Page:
FIRE RISKS IN ENGLISH COLLEGES.
A letter in the London Standard directs attention to a new peril from fire in the colleges of Oxford and Cambridge, which is not altogether imaginary. The writer refers to the fact that, within a brief period, there has been an installation of the electric lights within many of these venerable buildings, and that in many instances the whole wire apparatus is concealed behind venerable paneling, inflammable as so much tinder. A very slight accident such as the fusion of a wire might easily lead to a most deplorable catastrophe, as the precautions against fire in most of the colleges are of a very primitive description. As a matterof fact, all the buildings are practically lined with matchwood. 1 he staircases once ignited, would vanish in a breath, and anybody caught in the upper stories would have but a poor chance for escape. That the danger is not altogether fanciful is proved by the fact that within the last few weeks defective electrical insulation has led to the destruction of several of the finest old mansions in England. Fortunately, defective insulation is something that can he guarded against, and rendered perfectly innocuous, and it is almost inconceivable that the university authorities would expose their priceless buildings to any avoidable risk.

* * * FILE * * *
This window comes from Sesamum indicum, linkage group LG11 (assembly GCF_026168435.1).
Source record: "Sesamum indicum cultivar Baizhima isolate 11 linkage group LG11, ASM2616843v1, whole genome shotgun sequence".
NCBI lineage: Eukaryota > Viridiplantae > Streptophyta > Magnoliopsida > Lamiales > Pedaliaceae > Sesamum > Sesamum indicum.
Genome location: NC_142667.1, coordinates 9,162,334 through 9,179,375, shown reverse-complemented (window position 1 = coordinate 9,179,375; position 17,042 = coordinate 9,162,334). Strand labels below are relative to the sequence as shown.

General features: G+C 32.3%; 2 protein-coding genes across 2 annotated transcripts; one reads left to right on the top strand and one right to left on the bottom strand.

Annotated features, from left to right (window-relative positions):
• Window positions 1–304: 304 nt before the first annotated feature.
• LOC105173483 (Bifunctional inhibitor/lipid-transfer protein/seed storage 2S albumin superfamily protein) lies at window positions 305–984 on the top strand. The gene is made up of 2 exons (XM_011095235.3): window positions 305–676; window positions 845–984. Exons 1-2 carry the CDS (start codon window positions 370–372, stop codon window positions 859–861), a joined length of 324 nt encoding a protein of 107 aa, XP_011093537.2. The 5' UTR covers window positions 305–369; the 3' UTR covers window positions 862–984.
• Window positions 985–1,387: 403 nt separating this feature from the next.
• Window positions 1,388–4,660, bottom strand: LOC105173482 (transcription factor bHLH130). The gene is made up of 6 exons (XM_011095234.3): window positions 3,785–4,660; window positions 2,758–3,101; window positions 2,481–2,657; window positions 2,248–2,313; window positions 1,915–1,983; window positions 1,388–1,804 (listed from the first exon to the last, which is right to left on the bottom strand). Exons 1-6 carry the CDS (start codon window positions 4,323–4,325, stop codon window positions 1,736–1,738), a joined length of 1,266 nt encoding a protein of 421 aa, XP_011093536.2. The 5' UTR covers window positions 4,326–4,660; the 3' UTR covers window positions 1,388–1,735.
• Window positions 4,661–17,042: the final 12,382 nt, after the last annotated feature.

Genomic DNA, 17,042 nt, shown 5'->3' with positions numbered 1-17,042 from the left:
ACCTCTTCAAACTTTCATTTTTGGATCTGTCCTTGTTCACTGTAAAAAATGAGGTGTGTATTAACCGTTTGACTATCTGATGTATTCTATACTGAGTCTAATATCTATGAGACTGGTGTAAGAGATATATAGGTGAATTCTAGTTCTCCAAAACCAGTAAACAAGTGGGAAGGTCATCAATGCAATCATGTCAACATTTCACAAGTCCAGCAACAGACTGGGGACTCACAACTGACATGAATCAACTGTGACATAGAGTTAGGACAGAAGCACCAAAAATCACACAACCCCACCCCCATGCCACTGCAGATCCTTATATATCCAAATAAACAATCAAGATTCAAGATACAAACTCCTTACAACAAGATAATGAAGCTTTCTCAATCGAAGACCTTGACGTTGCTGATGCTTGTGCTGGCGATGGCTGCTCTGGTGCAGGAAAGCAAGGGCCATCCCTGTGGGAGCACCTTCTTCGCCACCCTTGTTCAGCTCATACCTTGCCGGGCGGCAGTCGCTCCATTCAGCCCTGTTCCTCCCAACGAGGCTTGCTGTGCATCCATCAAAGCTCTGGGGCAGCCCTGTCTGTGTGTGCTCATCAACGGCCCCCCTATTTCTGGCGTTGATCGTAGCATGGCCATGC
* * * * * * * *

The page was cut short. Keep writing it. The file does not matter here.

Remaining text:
Several Connecticut cities and towns are improving their waterworks systems, in order to have more efficient service in case of fire. There is now being installed at New Haven a 10.000,000gallon pumping engine, with a thirty-inch stroke, two high-pressure and two low-pressure cylinders. At Hast Hartford an increased water supply is being provided for by the enlargement of the reservoir at Glastonbury, and the Westport fire district is asking leave from the State legislature to purchase the plant of the Westport Water company, that the city water supply may be increased sufficiently to cope with any fire likely to occur.